What thoughts did that trigger in you? Something like, “Uh oh…they must be in trouble” or “Hmmm, they seemed so happy”? In the past, that might have been my line of thinking. In fact in my past relationships, that would have been absolutely true. Heading into a therapist or coach’s office meant we were too late and it was time to negotiate a breakup.
Not this time.
My beloved and I have been in relationship for 11 years. For 9 of those years we’ve lived together and 6 years ago we married. For both of us this is the longest partnership we’ve had. We consider our relationship to be rock solid and our co-created commitment is to go the distance.
In order for that commitment to be more than a myth, we employ a number of practices that have us actively engage in the care and feeding of our relationship. We take annual “Relationship Retreats”, a day and a night during which we focus exclusively on the state of our union. We’ve enrolled the support of our community by participating in “couple’s circles” during which we reveal ourselves and bare witness to inner workings of other couples. Individually, we are each on our own journeys of self-discovery and we bring our learnings back to the other, injecting new tools and possibilities into our union.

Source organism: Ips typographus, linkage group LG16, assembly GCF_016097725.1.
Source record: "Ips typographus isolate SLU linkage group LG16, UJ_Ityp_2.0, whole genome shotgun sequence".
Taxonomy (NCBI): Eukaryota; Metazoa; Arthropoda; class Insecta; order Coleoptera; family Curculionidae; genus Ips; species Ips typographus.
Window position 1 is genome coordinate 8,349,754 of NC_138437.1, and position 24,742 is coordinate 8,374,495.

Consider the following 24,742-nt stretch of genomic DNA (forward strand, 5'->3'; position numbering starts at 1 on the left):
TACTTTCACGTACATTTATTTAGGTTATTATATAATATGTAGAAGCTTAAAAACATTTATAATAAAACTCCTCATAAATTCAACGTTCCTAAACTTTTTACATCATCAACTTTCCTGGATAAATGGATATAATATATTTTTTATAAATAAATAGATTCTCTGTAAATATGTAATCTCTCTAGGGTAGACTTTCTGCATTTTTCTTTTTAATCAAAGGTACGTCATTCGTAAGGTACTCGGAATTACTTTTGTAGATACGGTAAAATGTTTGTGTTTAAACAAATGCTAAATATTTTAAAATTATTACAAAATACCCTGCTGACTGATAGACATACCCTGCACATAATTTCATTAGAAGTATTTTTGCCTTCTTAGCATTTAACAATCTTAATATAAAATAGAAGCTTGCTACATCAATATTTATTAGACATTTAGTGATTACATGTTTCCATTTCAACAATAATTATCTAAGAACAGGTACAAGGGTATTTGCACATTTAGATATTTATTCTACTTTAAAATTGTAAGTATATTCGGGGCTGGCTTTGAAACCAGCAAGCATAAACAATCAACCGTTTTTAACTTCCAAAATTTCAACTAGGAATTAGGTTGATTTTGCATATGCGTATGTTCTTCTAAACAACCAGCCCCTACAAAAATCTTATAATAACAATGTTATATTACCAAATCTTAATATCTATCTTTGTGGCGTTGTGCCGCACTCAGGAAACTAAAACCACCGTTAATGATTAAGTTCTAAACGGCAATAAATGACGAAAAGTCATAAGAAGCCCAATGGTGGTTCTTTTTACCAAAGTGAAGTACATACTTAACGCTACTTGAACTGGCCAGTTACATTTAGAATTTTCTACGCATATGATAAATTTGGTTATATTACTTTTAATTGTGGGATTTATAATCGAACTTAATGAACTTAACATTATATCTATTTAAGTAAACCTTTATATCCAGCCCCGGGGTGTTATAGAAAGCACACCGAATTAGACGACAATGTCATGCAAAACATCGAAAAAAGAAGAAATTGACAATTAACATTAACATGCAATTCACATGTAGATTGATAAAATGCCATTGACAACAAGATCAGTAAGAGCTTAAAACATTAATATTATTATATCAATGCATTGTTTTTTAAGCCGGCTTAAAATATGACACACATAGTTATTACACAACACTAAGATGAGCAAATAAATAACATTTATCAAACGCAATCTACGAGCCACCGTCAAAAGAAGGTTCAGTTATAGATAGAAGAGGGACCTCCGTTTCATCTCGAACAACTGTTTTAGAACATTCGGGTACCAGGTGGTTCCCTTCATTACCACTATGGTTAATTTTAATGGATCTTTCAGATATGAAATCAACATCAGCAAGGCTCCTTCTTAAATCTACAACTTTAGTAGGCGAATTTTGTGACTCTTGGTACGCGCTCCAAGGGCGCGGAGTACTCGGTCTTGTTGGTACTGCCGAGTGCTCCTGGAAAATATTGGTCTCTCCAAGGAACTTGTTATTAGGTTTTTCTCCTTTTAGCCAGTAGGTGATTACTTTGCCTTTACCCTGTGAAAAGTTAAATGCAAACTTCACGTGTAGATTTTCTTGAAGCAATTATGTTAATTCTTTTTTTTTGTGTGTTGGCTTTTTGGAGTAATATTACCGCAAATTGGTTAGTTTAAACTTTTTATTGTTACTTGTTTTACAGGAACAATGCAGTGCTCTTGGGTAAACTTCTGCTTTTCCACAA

Yet even with all that…we hit a plateau. Our evidence? You could say it was a staleness…a tendency to be in trance and habit and generally pretty lazy about our connection. Sort of taking it all for granted and being on auto-pilot. Our passions were flat and moments of deep vulnerability were becoming rare. Issues that challenged us intensified. Yet we were comfortable. Still rock solid…still happy…still enjoying each other. But we lacked energized focus and true undefended intimacy. Sounds a lot like long-term monogamy huh?
Of course we’ve experienced expansions and contractions, ease and hard labor. That’s the way of relationship. But I find that the closings of the heart can be subtle and there is often a build up, a kind of residue that we can become asleep to. When that happens, my heart hurts and longing becomes my way of life. No fun. We needed to wake up.
My man has always said it takes a village to raise a relationship and so, calling in the help of an experienced villager, we engaged with a somatic couples therapist and WOW what a brilliant move! I cannot say enough about the power of slowing down to really be face-to-face, heart-to-heart, sharing ourselves in the company of one who can see what we sometimes cannot. To have our love and health reflected back to us even as we navigate tender territories. To name dynamics that have until now, been unready to be seen.
It feels so good and right to ask for help as we navigate into the next, new level of our loving and to do so when there is no crisis, no real problem…simply the readiness and the desire to keep going, keep loving, keep learning. When I’m sitting in the coach’s seat, I trust that growth is never-ending and that deeper connection and awareness is always available. Now, sitting in the client’s seat I’m reminded of this truth in my own heart. It feels so good.